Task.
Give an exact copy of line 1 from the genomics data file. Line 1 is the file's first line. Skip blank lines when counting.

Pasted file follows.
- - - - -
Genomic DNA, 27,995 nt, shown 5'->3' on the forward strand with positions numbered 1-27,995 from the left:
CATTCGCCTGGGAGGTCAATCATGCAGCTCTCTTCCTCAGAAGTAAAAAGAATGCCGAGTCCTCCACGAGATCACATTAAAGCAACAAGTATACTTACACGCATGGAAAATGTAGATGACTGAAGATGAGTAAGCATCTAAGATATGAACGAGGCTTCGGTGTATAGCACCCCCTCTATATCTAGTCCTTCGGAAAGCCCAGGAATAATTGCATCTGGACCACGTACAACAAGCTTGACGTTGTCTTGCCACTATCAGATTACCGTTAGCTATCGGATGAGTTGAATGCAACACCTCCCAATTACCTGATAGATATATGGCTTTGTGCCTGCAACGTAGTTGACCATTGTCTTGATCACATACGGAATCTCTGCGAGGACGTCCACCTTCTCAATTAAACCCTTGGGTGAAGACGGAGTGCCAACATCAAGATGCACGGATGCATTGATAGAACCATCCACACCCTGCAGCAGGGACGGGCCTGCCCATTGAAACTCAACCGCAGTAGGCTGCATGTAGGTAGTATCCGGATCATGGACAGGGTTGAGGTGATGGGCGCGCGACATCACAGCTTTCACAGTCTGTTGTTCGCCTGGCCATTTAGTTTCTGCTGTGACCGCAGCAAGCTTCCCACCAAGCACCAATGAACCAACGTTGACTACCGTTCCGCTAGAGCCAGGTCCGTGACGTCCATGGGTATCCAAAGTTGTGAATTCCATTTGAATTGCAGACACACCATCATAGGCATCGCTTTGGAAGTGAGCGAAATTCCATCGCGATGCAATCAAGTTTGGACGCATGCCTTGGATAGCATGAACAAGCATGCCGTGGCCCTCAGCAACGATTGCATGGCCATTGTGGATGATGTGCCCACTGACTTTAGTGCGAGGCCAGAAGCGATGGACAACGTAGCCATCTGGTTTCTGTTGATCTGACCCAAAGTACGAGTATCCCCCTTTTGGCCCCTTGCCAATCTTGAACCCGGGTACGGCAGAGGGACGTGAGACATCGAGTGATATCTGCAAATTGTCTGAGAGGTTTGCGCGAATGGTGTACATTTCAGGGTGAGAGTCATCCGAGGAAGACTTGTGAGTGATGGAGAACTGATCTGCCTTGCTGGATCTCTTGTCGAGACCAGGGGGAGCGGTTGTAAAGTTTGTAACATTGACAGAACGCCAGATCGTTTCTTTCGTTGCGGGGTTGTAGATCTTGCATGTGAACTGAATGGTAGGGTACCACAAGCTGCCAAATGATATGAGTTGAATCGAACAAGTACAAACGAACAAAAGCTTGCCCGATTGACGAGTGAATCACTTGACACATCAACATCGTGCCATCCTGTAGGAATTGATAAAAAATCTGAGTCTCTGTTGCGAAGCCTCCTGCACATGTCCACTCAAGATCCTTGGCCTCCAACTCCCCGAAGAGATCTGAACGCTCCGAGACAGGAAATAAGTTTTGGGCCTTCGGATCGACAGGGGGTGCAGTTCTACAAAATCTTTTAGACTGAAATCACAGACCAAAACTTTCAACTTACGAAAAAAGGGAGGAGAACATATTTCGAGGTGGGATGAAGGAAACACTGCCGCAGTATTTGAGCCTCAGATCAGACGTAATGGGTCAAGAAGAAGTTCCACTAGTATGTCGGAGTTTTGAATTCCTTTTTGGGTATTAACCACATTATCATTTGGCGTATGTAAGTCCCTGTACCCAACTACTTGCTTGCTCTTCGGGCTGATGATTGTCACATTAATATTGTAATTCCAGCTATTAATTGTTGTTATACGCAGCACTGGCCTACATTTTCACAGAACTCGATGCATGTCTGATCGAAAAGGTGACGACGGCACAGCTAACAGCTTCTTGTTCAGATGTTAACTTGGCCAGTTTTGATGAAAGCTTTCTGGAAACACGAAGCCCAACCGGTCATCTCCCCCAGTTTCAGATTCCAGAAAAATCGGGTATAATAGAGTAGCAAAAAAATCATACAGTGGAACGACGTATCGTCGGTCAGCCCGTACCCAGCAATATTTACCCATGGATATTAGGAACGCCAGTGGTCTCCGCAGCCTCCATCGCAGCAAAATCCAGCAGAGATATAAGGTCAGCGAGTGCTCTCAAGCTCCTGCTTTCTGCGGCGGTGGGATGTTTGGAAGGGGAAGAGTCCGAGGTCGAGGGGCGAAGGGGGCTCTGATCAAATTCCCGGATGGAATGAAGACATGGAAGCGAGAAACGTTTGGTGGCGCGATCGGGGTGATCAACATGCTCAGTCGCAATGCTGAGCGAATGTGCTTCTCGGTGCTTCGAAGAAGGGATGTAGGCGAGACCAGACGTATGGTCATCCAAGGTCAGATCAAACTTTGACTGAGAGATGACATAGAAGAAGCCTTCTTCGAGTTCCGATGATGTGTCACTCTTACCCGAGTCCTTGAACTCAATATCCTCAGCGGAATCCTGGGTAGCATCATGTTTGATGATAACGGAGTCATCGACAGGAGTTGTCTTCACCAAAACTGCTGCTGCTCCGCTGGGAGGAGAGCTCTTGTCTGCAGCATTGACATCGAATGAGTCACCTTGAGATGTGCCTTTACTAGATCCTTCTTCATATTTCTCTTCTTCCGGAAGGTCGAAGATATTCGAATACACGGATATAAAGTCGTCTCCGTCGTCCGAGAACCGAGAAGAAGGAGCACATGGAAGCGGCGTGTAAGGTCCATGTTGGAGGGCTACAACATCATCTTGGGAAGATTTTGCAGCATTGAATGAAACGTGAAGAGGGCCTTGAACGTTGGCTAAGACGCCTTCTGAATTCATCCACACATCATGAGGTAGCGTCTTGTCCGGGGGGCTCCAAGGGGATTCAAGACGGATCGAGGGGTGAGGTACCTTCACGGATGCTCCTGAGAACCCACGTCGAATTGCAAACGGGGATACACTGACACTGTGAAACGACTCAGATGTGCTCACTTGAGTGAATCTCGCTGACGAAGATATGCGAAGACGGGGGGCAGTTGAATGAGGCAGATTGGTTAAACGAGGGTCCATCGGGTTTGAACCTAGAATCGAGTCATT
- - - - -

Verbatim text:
Genomic DNA, 27,995 nt, shown 5'->3' on the forward strand with positions numbered 1-27,995 from the left: